Ratermann Learning Center
A hub providing relevant information and updates on industrial gas, cryogenics, and CGA regulations, as well as industry specific solutions for fill plants, beverage distribution and medical gas supplies.
Why Number Medical Labels? If the FDA audits a company, the company would need to be able to communicate how many labels they have used, how many they have in process that day and how many they have in storage. As a part of the inventory process it is a requirement to keep a log of labels used. By having the labels sequentially numbered on the back of the labels is a great aide in helping companies guarantee how many labels were printed per roll and how many are left on that specific roll. When a company receives rolls from the label supplier they can verify the individual count of each roll and tally total numbers being added to they inventory quite easily by reading the numbers on the backs of the labels. Serializing labels can also be a good check and balance for that day’s activities to say they started with label number “x” and the roll now shows we have “Y” labels left . It allows a company to see the log sheet, for example, “ I used X-Y labels today so I accounted for everything.” There is no requirement to have this sequential numbering on the backs of the labels, it is purely up to each company to define the practices they want to adopt for accounting for these labels, the sequential numbering is simply a tool companies can use as a checks and balance process.
Refresh your understanding of the critical preventive measures that have been shown to save lives by subscribing to our blog for a free download of our guide: Ratermann's guide to SB-26 & our reccomendations to prevent gas mix-ups.
The battle with foaming. Bars, breweries, and restaurants are always looking for that perfect pour, consistency is everything, and in the fast paced world of the service industry dealing with over foaming is a hassle. Draft systems producing too much foam are costing you money. The traditional method of using straight C02 to push the beer from keg tap has been modified to allow for more usable beer. By using a blend of Nitrogen & C02 the beer is pushed by an inert gas, which doesn't mix with the beer. This method creates a perfect, consistent pour every time. Nitrogen generator benefits: Create Nitrogen on demand. Prevent excessive foaming. Easily install to your existing draft system.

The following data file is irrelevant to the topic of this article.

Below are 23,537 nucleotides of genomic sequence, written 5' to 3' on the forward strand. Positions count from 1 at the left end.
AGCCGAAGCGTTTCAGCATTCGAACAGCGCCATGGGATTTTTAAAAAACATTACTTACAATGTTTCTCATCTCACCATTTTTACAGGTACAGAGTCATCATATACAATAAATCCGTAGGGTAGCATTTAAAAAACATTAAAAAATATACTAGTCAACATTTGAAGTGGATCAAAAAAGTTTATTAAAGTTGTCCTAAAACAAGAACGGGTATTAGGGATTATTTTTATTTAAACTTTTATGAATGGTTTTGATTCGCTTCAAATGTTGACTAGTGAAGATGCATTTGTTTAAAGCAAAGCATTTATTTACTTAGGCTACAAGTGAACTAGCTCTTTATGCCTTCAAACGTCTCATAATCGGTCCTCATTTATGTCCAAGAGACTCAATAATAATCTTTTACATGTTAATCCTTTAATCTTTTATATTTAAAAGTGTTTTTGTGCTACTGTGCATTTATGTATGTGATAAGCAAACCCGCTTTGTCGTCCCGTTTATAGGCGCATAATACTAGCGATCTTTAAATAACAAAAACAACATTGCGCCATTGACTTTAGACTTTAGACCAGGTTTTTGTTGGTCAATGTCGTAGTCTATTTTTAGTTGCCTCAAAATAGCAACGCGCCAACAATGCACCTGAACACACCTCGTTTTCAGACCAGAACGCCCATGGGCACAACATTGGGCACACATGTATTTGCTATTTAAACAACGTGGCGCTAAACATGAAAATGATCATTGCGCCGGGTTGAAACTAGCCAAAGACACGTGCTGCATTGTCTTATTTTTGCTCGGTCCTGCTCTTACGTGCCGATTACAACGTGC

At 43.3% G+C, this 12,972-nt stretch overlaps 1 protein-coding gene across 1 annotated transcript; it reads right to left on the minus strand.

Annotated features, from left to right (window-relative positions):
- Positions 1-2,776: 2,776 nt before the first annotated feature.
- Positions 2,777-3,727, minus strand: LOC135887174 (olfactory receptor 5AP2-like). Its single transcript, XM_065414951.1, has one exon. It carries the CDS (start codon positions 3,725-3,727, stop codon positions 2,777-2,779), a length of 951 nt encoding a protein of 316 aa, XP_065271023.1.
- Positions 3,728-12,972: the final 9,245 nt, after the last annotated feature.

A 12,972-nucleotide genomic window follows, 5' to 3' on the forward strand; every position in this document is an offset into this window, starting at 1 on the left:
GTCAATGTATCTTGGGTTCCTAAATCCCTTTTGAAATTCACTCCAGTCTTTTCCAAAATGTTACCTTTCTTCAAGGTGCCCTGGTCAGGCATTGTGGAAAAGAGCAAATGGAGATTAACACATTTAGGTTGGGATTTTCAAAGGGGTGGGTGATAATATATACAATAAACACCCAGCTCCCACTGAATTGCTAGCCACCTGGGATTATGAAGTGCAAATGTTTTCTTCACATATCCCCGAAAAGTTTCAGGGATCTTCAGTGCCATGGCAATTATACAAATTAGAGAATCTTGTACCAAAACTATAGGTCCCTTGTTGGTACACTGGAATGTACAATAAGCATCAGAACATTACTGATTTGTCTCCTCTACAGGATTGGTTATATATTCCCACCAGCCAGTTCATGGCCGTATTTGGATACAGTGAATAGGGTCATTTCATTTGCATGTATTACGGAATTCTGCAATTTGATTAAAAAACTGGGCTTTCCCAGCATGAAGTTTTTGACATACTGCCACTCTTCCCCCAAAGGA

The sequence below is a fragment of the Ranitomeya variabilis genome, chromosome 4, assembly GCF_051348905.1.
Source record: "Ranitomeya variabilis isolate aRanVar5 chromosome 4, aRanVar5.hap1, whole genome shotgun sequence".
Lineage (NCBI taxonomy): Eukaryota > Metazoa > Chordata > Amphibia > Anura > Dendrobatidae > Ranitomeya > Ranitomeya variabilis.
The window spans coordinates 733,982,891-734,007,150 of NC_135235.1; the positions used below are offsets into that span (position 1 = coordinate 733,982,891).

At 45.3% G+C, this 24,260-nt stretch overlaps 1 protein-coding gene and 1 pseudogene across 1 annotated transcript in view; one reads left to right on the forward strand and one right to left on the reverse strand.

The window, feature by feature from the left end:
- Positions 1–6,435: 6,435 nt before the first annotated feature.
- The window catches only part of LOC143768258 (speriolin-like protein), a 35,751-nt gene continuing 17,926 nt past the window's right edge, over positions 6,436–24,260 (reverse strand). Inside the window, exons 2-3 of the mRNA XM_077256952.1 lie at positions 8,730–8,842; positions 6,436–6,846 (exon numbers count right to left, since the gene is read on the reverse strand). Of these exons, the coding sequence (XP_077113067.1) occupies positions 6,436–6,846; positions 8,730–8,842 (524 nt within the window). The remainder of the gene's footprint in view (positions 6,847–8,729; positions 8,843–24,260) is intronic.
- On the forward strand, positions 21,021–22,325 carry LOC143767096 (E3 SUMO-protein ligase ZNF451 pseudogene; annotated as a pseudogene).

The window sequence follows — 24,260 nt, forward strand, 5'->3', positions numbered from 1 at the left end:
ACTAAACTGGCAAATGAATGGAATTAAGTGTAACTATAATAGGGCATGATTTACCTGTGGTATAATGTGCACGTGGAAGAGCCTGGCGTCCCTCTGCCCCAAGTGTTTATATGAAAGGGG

Roy Morton, the owner of Conroe Welding Supply tells his story of creating a life for himself and his family in the Gas and Welding industry. The gas and welding industry thrives with family owned independents who have worked resiliently generation after generation to create a great life for their family. We want to thank Roy Morton for sharing his story.
With over 350 taps the Raleigh Beer Garden holds the world record for the most beers on draft. The beer garden uses a nitrogen generator to keep up with the high demand and always ensure a consistent pour.